It is supposed the paper is trimmed and cut into lengths ready to hang. The lengths are rather longer than is actually required, and the paperhanger will find that at this point he reaches his greatest difficulty, which is to paste the paper and carry it while wet to the wall and hang it in a vertical position. A good plan for a beginner is to take a plumb-bob, or if one is not available a small weight tied to a piece of string answers for the pur-pose, and mark out upon the wall vertical lines at the points where the joins of the paper are to come. This will at least have the effect of keeping the joins upright. Place the paper face downwards on a pasting board, and give it a coat of paste, taking care not to apply too much, or it will brush out when the paper is applied. If the table is not long enough to take the whole length, as it probably will not be, paste one half, fold the end toward the center, then carefully draw the strip over and paste the other end, folding again so as to meet the end already folded. In this condition the paper will not leave any of the pasted surface outward, and as there are at least two thicknesses, it will not be very difficult to lift it from the table. With a little care the lower portion of the paper may be folded again for convenience in carrying.
Commence at a projecting corner of a. door or window, or at any other position where a mis-match will show the least. Climb the step ladder, which must, of course, be provided, unfold the upper end of the paper, place it carefully beneath the cornice and down the marked line, press it against the wall with a brush, taking care that there are no air bubbles left. Then unfold another portion, and press this down also, and proceed in the same way until the bottom of the length is reached, when it will be found that a portion of the length which was cut too long projects over the skirting board. Draw the point of the scissors lightly along this edge, which will mark the paper, pull the lower end of the strip away from the wall, and cut off this superfluous portion of the paper, and press the whole back in position; one length of paper will thus have been hung. Before pasting the second length, see that you have it cut correctly at the top to watch when placing it in position. Paperhangers frequently manage this on the wall itself, using the lower member of the cornice as a guide to mark the upper edge of the length, and they cut this superfluous top edge while standing on the ladder. The paperhanger will do much better to get the upper portion right before he pastes the paper.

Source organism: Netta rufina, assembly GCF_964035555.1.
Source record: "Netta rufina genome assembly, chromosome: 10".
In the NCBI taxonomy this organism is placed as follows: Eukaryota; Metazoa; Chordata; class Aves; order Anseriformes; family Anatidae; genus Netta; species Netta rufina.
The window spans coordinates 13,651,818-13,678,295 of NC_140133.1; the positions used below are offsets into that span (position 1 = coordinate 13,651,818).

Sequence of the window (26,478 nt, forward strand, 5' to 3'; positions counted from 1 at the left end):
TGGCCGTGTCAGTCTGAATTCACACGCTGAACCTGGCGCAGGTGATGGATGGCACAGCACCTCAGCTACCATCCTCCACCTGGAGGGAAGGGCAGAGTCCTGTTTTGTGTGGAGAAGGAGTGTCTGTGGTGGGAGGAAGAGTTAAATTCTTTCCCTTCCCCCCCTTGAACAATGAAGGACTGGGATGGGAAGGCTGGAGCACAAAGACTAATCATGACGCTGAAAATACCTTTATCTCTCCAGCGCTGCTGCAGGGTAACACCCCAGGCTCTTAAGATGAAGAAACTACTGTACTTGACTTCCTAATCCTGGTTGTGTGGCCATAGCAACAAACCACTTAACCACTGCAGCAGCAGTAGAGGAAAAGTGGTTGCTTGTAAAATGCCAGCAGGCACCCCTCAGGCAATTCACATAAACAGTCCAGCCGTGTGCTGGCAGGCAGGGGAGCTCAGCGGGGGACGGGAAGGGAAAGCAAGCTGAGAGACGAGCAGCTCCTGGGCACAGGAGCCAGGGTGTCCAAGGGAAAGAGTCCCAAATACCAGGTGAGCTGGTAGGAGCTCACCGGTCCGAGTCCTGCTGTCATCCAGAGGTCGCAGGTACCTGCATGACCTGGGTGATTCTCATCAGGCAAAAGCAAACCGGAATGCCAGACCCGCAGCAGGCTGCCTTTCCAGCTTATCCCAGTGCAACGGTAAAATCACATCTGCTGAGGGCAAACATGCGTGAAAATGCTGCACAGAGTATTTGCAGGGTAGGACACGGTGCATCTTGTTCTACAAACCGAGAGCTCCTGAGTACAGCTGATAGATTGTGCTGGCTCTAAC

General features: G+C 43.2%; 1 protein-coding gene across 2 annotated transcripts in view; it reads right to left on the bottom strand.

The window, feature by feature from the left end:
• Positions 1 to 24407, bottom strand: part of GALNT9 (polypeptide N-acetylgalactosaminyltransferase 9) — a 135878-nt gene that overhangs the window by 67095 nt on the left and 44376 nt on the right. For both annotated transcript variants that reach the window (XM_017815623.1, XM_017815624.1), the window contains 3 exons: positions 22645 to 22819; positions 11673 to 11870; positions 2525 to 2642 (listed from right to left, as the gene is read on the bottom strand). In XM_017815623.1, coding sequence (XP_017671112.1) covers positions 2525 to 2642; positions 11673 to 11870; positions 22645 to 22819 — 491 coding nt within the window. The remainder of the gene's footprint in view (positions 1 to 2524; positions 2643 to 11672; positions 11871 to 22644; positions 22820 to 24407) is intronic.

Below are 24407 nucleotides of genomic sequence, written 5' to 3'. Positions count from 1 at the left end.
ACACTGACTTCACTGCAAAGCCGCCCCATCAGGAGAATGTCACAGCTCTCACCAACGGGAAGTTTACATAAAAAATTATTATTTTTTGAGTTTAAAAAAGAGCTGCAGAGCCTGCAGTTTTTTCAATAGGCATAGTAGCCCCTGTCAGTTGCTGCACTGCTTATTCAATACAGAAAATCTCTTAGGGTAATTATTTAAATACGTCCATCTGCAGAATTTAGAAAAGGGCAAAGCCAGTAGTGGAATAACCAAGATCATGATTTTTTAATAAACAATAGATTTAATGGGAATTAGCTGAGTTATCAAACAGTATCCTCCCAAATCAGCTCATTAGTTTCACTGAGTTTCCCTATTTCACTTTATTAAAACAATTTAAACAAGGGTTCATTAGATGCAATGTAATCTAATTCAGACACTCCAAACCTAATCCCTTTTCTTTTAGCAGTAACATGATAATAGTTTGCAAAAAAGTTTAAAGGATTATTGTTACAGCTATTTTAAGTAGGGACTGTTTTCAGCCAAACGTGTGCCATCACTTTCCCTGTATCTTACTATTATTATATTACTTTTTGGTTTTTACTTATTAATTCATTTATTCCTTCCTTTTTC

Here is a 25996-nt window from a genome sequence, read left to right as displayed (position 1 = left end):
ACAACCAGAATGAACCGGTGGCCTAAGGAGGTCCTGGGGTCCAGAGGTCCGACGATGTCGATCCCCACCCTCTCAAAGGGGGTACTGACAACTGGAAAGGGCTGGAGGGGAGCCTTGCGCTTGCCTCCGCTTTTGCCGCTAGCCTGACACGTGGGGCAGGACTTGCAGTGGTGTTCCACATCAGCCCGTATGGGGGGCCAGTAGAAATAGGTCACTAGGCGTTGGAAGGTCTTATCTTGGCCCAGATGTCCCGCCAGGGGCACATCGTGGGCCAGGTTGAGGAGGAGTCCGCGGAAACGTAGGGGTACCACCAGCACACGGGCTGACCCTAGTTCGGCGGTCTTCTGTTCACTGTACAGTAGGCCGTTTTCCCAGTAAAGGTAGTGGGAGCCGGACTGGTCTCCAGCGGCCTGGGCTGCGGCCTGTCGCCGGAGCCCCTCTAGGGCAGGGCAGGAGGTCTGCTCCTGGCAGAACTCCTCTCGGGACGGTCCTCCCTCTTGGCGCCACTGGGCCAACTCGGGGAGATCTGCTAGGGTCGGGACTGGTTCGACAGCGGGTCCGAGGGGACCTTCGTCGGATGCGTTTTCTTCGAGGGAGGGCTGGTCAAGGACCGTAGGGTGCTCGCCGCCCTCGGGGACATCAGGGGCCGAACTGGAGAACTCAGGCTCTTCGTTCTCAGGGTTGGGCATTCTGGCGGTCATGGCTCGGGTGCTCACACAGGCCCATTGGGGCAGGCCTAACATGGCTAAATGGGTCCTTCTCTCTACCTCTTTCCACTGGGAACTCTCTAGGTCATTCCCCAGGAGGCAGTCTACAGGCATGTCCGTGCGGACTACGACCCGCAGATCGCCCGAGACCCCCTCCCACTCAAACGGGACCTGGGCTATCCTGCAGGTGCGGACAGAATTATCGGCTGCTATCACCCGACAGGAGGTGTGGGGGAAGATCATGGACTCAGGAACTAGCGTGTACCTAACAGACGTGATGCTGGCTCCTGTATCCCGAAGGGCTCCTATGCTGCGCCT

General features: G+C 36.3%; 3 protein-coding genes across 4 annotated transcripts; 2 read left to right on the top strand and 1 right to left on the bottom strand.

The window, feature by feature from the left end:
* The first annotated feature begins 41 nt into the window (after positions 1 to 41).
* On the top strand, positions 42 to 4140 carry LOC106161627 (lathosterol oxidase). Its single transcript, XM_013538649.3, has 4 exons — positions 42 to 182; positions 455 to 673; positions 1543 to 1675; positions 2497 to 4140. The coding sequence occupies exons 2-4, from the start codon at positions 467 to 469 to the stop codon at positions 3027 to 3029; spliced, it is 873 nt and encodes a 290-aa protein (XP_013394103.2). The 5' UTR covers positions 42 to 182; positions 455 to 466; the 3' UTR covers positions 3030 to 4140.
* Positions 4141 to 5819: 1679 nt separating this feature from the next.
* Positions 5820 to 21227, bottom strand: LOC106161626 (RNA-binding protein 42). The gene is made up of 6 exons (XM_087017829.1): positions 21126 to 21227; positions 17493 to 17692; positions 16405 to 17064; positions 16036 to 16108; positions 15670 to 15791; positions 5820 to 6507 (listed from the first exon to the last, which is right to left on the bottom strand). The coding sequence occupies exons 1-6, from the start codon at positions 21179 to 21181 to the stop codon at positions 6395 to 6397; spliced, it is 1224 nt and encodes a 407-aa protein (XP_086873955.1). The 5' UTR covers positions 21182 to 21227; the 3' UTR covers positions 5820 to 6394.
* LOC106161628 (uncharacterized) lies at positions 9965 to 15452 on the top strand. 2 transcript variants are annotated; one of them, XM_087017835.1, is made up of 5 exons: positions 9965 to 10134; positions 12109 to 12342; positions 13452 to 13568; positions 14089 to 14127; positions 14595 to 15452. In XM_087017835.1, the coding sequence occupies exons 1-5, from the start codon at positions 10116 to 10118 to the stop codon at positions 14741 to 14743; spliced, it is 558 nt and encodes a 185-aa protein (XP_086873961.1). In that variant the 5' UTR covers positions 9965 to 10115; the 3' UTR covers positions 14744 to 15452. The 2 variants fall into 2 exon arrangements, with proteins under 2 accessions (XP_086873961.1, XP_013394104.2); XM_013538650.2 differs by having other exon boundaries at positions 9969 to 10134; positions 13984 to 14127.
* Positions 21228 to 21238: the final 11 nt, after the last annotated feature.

A paperhanger's brush should be used to press the paper to the wall. These brushes are usually used where speed is required; they require a little practice before one becomes expert with them. Where a border or frieze is to be hung, the proceeding is precisely similar to that already described, except that the width of the paper is much less, and it is, of course, hung horizontally instead of vertically. If the paperbanger will take care to fold his paper several times after it has been pasted, he should find no difficulty in handling it. It must be folded in such a manner as to be unfolded piece by piece as required to go up in its proper position.
Sometimes in the country, and even in well-built houses, rooms are found finished entirely without cornices. In such cases it is almost impossible to produce a finished effect unless a border or frieze is used. The borders should be almost always used in rooms large and small, with the exception, perhaps, of the servants' bedrooms. They cost very little, and if a comparison is made between a room finished without a frieze and another in which a good design is employed, the difference will be at once apparent.
Now that plain papers are so much in vogue, the frieze becomes an important part of the design, and drawing and dining-rooms from which a frieze is omitted is usually considered spoiled.